Updated guidance has been released for registered nurses about handling death, including factoring in the family’s religious and cultural beliefs.
The updated Care After Death guide, published by Hospice UK today (15 December), addresses the variation in current practice surrounding verification of expected deaths.
The resource provides clarity on legal requirements and gives guidance on preparing the deceased for viewing, and facilitating organ donation.
Hospice UK collaborated with a range of organisations to develop the additional guidance including RCN and the Royal College of General Practitioners (RCGP).
Delays in verifying deaths could cause unnecessary distress to grieving families, the report said, so it is crucial that staff are clear about the procedure and legal requirements.
“Gaps” in guidance
Nurses face greater expectations to verify deaths particularly following recent advice from the BMA that doctors are no longer legally required to do so.
Registered nurse and practice development lead at Hospice UK, Marie Cooper said: “We were made aware of some gaps in essential guidance for staff involved in care after death, especially nurses working in the community, and have worked with partner organisations to address these.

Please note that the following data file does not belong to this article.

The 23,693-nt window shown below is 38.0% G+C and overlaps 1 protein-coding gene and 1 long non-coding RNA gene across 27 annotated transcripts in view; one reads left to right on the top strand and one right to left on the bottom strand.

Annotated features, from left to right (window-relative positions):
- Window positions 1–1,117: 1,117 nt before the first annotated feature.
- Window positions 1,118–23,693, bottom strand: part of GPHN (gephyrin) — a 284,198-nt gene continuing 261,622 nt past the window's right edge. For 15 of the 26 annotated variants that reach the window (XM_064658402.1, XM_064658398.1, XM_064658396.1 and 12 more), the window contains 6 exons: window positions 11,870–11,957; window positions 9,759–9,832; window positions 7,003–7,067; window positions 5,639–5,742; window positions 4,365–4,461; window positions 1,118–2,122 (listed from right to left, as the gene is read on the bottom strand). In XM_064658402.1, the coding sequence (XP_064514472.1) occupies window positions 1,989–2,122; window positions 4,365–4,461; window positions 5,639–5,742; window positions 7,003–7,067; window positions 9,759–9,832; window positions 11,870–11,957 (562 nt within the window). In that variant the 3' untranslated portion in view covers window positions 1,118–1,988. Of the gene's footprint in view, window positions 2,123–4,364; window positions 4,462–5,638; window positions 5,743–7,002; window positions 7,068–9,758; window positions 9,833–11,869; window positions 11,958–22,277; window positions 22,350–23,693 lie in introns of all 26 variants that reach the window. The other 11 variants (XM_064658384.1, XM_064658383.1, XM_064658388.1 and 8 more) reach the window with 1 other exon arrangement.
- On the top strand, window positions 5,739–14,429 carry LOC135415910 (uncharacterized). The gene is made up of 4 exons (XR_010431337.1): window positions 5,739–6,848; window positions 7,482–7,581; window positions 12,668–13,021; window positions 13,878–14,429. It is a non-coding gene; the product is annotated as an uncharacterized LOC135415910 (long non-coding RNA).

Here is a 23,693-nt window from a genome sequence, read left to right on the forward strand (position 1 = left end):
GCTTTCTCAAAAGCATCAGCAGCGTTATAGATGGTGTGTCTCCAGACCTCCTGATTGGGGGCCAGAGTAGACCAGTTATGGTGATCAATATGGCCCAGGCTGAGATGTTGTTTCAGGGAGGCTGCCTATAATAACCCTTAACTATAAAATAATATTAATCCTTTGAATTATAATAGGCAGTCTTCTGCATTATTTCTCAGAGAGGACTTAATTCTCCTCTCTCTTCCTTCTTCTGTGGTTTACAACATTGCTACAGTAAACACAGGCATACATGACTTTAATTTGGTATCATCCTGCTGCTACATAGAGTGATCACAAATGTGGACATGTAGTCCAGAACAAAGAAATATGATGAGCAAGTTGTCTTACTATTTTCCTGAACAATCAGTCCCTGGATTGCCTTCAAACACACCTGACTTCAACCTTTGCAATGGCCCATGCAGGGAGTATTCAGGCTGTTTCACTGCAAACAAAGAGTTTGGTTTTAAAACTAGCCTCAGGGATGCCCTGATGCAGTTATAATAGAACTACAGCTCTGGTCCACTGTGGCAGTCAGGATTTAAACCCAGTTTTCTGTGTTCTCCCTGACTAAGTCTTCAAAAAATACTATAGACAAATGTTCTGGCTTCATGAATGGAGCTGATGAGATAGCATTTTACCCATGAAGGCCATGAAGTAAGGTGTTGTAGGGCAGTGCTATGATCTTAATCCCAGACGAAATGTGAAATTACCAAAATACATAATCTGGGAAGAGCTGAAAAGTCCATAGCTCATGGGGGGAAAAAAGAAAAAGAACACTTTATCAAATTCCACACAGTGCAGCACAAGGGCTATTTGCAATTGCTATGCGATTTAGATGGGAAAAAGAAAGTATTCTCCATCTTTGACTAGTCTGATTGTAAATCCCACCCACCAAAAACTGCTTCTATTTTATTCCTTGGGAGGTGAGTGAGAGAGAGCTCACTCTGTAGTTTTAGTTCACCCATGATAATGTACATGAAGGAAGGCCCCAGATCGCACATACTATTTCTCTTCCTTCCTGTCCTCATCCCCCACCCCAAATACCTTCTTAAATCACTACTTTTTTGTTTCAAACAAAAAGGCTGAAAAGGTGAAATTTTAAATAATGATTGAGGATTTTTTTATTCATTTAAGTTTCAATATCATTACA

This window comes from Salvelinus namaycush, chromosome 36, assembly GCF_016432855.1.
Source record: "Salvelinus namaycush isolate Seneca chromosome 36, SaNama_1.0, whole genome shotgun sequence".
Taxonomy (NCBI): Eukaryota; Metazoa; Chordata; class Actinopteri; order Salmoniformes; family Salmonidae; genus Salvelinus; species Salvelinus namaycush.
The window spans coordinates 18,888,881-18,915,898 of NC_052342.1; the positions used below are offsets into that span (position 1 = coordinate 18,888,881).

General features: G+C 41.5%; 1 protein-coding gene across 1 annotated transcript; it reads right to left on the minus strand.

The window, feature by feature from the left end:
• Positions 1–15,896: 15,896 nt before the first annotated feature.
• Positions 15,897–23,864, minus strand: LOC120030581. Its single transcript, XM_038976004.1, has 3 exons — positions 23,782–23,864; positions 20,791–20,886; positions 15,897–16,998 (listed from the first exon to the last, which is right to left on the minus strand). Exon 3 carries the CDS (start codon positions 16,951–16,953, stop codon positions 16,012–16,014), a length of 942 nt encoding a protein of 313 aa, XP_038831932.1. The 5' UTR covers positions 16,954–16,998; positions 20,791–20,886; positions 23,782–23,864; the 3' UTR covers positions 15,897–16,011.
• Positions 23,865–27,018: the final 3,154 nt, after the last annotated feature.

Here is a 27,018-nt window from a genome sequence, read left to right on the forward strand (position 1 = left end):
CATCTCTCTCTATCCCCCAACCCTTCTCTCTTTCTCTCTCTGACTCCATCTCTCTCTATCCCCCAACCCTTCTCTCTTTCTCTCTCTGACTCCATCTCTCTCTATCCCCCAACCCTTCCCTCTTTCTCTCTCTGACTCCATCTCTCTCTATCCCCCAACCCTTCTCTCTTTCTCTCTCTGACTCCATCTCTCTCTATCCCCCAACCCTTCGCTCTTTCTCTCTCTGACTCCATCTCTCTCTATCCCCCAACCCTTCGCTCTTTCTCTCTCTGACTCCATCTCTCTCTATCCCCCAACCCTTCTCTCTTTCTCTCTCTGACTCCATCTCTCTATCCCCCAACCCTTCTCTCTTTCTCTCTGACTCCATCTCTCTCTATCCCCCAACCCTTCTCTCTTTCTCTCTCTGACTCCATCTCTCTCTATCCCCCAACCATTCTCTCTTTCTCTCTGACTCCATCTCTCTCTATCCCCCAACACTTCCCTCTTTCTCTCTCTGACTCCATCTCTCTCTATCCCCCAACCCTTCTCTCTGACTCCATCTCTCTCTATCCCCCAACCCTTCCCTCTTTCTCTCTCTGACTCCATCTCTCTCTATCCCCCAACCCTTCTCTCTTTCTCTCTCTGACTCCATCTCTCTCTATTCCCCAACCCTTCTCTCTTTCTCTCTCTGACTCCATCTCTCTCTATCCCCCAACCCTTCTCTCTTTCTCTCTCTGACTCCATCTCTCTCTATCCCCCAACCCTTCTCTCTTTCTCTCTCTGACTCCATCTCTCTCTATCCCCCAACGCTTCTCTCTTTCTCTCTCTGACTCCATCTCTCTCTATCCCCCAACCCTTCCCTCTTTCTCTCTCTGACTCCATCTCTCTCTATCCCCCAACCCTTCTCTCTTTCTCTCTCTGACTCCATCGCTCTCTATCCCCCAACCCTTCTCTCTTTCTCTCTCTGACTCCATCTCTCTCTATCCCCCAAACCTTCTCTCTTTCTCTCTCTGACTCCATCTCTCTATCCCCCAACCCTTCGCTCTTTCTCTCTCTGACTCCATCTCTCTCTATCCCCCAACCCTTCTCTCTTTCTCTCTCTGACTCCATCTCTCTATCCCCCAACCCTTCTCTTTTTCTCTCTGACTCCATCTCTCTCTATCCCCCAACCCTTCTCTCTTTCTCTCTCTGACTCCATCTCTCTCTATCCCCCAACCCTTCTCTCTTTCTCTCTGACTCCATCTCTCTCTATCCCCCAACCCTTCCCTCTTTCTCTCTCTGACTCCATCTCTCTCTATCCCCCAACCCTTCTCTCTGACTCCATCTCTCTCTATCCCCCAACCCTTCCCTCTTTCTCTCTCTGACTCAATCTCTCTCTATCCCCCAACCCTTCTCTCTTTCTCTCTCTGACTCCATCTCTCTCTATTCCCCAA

“We are confident this additional guidance will ensure that all care staff are clear about their responsibilities, make the process of verifying deaths as smooth as possible and help avoid any delays that would cause distress to grieving families.”
Dawne Garrett, RCN Professional Lead for the Care of Older People and Dementia, said: “Even at this most difficult time, it is important that nurses continue to provide the logistical and emotional support bereaved families need to ensure dignity and respect is maintained at all times.”
The first edition of Care After Death was published in 2011 and focused mainly on care for adults in acute hospitals, at home or in care homes. The most recent guidelines were released in April 2015 and covered for the first time post-death care in mental health services and prisons.
Lead author and member of the National Nurse Consultant group for Palliative Care, Jo Wilson said: “Nurses make an enormous difference to the care of the dying person.
“Having surveyed care homes we are aware how much registered nurses want to contribute to the care of the deceased by providing timely verification of expected death and support for bereaved families.
“We look forward to organisations taking up this guidance, putting it into clinical practice and improving the experience of care for bereaved families.”